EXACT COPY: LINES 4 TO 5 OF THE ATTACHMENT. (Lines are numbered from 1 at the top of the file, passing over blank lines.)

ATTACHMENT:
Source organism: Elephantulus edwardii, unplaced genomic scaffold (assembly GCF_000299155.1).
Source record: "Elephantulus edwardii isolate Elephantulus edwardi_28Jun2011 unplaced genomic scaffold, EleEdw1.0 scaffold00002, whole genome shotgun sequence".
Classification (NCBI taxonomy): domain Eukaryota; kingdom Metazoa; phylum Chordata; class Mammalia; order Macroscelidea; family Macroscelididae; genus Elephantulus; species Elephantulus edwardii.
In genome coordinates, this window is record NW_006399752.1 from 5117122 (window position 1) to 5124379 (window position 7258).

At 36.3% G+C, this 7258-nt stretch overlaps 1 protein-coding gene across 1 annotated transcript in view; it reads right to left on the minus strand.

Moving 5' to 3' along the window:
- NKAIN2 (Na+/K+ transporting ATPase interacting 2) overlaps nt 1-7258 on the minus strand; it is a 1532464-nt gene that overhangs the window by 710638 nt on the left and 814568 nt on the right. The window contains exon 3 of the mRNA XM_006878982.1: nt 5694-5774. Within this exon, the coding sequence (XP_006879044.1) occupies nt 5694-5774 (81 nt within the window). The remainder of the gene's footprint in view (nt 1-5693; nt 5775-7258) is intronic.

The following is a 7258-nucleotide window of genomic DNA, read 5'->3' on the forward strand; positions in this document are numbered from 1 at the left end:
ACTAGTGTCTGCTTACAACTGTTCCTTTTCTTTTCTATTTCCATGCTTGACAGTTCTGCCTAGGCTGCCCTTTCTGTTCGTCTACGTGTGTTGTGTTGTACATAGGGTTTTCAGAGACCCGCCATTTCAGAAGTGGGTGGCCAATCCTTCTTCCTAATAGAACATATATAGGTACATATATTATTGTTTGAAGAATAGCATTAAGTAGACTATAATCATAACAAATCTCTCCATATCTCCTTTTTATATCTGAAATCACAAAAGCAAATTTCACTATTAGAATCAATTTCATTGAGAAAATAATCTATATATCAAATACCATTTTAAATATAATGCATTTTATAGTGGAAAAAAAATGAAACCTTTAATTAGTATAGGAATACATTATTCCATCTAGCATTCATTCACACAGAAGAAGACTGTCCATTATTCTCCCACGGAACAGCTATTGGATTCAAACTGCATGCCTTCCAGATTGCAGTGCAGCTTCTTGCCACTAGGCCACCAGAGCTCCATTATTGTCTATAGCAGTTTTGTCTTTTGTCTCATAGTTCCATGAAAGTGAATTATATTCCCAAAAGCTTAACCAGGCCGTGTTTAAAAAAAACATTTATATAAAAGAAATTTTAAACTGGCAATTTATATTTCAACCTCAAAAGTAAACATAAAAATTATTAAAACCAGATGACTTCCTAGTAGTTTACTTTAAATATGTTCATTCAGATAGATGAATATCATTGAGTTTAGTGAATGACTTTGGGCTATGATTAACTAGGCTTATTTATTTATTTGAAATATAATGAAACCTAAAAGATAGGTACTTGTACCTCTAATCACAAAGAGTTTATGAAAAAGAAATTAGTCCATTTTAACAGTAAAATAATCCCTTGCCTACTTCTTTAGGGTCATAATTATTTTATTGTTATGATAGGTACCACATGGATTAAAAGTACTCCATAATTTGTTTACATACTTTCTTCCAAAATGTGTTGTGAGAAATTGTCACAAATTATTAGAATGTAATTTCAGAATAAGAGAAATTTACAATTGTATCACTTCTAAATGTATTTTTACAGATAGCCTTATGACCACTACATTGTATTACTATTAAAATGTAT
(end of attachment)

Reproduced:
In genome coordinates, this window is record NW_006399752.1 from 5117122 (window position 1) to 5124379 (window position 7258).

At 36.3% G+C, this 7258-nt stretch overlaps 1 protein-coding gene across 1 annotated transcript in view; it reads right to left on the minus strand.